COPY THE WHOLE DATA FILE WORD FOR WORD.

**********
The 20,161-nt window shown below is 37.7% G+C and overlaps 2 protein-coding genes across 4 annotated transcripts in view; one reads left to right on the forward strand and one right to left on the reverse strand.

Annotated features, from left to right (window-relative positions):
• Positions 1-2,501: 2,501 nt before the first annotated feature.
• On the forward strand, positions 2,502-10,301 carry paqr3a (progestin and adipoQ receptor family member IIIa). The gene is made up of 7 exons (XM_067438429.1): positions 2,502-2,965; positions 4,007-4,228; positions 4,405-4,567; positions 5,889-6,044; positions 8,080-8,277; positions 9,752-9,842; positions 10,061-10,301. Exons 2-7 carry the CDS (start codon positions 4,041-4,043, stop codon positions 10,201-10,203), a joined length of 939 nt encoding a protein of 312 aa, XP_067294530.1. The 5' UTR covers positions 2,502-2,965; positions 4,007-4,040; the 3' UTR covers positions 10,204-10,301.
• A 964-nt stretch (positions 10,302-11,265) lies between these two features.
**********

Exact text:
The 20,161-nt window shown below is 37.7% G+C and overlaps 2 protein-coding genes across 4 annotated transcripts in view; one reads left to right on the forward strand and one right to left on the reverse strand.

Annotated features, from left to right (window-relative positions):
• Positions 1-2,501: 2,501 nt before the first annotated feature.
• On the forward strand, positions 2,502-10,301 carry paqr3a (progestin and adipoQ receptor family member IIIa). The gene is made up of 7 exons (XM_067438429.1): positions 2,502-2,965; positions 4,007-4,228; positions 4,405-4,567; positions 5,889-6,044; positions 8,080-8,277; positions 9,752-9,842; positions 10,061-10,301. Exons 2-7 carry the CDS (start codon positions 4,041-4,043, stop codon positions 10,201-10,203), a joined length of 939 nt encoding a protein of 312 aa, XP_067294530.1. The 5' UTR covers positions 2,502-2,965; positions 4,007-4,040; the 3' UTR covers positions 10,204-10,301.
• A 964-nt stretch (positions 10,302-11,265) lies between these two features.